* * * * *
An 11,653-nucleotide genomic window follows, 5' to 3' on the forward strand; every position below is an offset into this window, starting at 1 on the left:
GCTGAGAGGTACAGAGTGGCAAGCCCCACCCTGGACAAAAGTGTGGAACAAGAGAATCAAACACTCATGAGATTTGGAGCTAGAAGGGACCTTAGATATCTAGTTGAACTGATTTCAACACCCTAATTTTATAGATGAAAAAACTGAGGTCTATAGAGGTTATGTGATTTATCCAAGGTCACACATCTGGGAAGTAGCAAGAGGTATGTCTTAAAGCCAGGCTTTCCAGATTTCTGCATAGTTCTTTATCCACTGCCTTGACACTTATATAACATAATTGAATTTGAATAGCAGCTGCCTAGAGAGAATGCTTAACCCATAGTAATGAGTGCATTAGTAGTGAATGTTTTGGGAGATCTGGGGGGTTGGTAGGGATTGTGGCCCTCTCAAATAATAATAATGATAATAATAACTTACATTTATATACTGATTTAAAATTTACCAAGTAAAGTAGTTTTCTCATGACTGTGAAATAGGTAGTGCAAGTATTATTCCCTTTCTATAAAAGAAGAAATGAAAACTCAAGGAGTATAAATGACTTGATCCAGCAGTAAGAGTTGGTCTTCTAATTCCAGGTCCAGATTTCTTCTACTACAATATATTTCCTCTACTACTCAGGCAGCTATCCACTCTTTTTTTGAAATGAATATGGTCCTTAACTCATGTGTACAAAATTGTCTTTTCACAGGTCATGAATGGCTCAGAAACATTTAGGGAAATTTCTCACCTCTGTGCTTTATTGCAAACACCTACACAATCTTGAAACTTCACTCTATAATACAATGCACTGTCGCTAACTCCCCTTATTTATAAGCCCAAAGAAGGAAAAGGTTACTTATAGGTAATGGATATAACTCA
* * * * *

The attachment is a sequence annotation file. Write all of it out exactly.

An 11,653-nucleotide genomic window follows, 5' to 3' on the forward strand; every position below is an offset into this window, starting at 1 on the left:
GCTGAGAGGTACAGAGTGGCAAGCCCCACCCTGGACAAAAGTGTGGAACAAGAGAATCAAACACTCATGAGATTTGGAGCTAGAAGGGACCTTAGATATCTAGTTGAACTGATTTCAACACCCTAATTTTATAGATGAAAAAACTGAGGTCTATAGAGGTTATGTGATTTATCCAAGGTCACACATCTGGGAAGTAGCAAGAGGTATGTCTTAAAGCCAGGCTTTCCAGATTTCTGCATAGTTCTTTATCCACTGCCTTGACACTTATATAACATAATTGAATTTGAATAGCAGCTGCCTAGAGAGAATGCTTAACCCATAGTAATGAGTGCATTAGTAGTGAATGTTTTGGGAGATCTGGGGGGTTGGTAGGGATTGTGGCCCTCTCAAATAATAATAATGATAATAATAACTTACATTTATATACTGATTTAAAATTTACCAAGTAAAGTAGTTTTCTCATGACTGTGAAATAGGTAGTGCAAGTATTATTCCCTTTCTATAAAAGAAGAAATGAAAACTCAAGGAGTATAAATGACTTGATCCAGCAGTAAGAGTTGGTCTTCTAATTCCAGGTCCAGATTTCTTCTACTACAATATATTTCCTCTACTACTCAGGCAGCTATCCACTCTTTTTTTGAAATGAATATGGTCCTTAACTCATGTGTACAAAATTGTCTTTTCACAGGTCATGAATGGCTCAGAAACATTTAGGGAAATTTCTCACCTCTGTGCTTTATTGCAAACACCTACACAATCTTGAAACTTCACTCTATAATACAATGCACTGTCGCTAACTCCCCTTATTTATAAGCCCAAAGAAGGAAAAGGTTACTTATAGGTAATGGATATAACTCA